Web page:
I am now not able to recollect as to where I got this from. But I can still vividly recall my emotion when I first picked this book up at some second hand bookshop.
The exterior was nothing but a drab cloth binding but the inside revealed several treasures. The book is basically a register in which there is a handwritten manuscript of Pammal Sambanda Mudaliar’s Kaadalar Kan. I must look up his Nataka Medai Ninaivukal and see in which year he wrote the play and who first acted in it. But that book, though a treasure trove of information, is a nightmare if you want to source anything in a hurry. It has no index and so any search means ploughing through the whole book and its many repetitive phrases.
This mss is not in the great playwright’s hand for it was copied in 1956 for use by the Dramatic Society of the Mercantile Bank of India. It is most likely that the writing is that of PM Parthasarathy, organiser of the Society. What makes it valuable is that there is a handwritten acknowledgement from Sambanda Mudaliar of having received royalty for the staging. His handwriting is really just a scrawl. I wondered if this could be really that of a man who churned out hundreds of plays, a history of the Suguna Vilasa Sabha and a brief autobiography, besides numerous articles. It was Randor Guy who told me that Mudaliar was quite blind by the 1950s, a fact corroborated by his autobiography. His signature is more confident.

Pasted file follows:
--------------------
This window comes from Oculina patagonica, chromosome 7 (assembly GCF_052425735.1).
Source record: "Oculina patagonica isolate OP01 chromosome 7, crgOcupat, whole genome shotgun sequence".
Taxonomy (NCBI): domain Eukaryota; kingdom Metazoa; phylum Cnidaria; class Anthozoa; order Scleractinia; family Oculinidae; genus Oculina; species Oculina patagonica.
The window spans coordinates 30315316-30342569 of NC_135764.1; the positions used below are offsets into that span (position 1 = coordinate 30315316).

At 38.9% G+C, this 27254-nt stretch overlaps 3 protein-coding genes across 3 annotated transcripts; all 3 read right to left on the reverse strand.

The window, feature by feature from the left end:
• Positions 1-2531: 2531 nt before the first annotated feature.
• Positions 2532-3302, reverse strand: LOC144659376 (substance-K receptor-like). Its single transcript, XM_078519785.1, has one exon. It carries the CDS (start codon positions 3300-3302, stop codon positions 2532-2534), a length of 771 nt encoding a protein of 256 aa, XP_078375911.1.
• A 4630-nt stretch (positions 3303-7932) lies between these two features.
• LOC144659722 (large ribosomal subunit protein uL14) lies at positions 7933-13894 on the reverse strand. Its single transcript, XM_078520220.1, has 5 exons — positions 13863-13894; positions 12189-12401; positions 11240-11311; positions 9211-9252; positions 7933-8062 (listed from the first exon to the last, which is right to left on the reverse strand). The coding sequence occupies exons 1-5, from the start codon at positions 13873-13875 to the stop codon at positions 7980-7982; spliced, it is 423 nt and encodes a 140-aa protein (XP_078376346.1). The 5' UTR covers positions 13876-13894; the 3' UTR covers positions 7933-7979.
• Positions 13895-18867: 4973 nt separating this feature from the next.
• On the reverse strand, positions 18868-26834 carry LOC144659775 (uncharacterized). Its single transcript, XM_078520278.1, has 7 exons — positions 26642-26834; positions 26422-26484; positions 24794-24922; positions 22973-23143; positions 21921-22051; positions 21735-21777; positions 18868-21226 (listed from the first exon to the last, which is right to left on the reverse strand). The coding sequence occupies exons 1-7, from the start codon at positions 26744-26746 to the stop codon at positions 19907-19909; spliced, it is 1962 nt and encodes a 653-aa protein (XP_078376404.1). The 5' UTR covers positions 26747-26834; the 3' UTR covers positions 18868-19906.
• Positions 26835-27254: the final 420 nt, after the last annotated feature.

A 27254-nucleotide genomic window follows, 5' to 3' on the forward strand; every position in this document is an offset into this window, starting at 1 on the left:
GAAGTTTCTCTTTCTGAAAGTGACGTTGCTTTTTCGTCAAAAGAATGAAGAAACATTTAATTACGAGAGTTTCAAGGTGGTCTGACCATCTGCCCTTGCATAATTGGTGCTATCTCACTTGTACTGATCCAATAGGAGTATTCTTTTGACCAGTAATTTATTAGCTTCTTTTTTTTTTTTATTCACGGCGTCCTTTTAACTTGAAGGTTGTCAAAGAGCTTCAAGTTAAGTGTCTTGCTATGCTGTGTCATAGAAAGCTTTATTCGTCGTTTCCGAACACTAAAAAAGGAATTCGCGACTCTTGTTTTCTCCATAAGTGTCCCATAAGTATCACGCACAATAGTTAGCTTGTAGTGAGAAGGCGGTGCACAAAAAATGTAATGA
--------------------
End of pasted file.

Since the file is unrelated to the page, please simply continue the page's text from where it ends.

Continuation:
Those were days when play scripts had to be approved by the police before every staging. A throwback to the Raj and later brought back into vogue thanks largely due to the satires of the Dravidian movement, this practice was according to Karthik Bhatt, given up only in 2013! The script had to be accompanied by a synopsis in English, no doubt for the benefit of the British police officers. This manuscript too has it. It also has the application to the police and their permission.
From the papers in the book it is evident that this play was staged on November 1, 1956 at the Raja Annamalai Manram. There is a letter from Raja Sir MA Muthiah Chettiar agreeing to grace the event.
The mss must have belonged to someone passionate about theatre for it has, pasted as a frontispiece, an autographed photo of Avvai TK Shanmugam, though he has nothing to do with this play. This is dated October 9, 1956.
The story is based in the Mughal era, with a lot of Rajput intrigue. It has its humour as well, and all’s well that ends well.
One of these days I will donate this book to the Roja Muthiah Research Library. Till then I will gloat over it.
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